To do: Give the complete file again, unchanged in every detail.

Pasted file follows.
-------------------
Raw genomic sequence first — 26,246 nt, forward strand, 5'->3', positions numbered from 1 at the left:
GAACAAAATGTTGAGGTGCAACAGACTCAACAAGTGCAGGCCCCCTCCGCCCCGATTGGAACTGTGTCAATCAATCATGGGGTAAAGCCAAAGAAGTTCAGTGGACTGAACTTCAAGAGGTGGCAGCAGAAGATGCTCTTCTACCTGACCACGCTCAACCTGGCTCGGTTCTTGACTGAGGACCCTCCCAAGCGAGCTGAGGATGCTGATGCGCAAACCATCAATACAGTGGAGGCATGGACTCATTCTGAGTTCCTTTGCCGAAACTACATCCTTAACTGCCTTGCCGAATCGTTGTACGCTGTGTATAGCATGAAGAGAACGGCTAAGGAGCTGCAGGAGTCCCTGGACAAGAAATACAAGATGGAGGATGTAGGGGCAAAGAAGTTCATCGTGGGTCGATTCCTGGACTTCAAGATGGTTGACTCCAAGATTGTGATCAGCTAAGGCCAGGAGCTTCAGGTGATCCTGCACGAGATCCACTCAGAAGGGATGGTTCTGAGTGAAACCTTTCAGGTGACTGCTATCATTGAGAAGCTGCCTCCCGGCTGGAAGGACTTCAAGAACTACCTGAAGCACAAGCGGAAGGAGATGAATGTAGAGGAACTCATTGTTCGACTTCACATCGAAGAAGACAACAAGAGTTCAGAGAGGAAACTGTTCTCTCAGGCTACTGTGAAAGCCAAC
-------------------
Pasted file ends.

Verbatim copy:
Raw genomic sequence first — 26,246 nt, forward strand, 5'->3', positions numbered from 1 at the left:
GAACAAAATGTTGAGGTGCAACAGACTCAACAAGTGCAGGCCCCCTCCGCCCCGATTGGAACTGTGTCAATCAATCATGGGGTAAAGCCAAAGAAGTTCAGTGGACTGAACTTCAAGAGGTGGCAGCAGAAGATGCTCTTCTACCTGACCACGCTCAACCTGGCTCGGTTCTTGACTGAGGACCCTCCCAAGCGAGCTGAGGATGCTGATGCGCAAACCATCAATACAGTGGAGGCATGGACTCATTCTGAGTTCCTTTGCCGAAACTACATCCTTAACTGCCTTGCCGAATCGTTGTACGCTGTGTATAGCATGAAGAGAACGGCTAAGGAGCTGCAGGAGTCCCTGGACAAGAAATACAAGATGGAGGATGTAGGGGCAAAGAAGTTCATCGTGGGTCGATTCCTGGACTTCAAGATGGTTGACTCCAAGATTGTGATCAGCTAAGGCCAGGAGCTTCAGGTGATCCTGCACGAGATCCACTCAGAAGGGATGGTTCTGAGTGAAACCTTTCAGGTGACTGCTATCATTGAGAAGCTGCCTCCCGGCTGGAAGGACTTCAAGAACTACCTGAAGCACAAGCGGAAGGAGATGAATGTAGAGGAACTCATTGTTCGACTTCACATCGAAGAAGACAACAAGAGTTCAGAGAGGAAACTGTTCTCTCAGGCTACTGTGAAAGCCAAC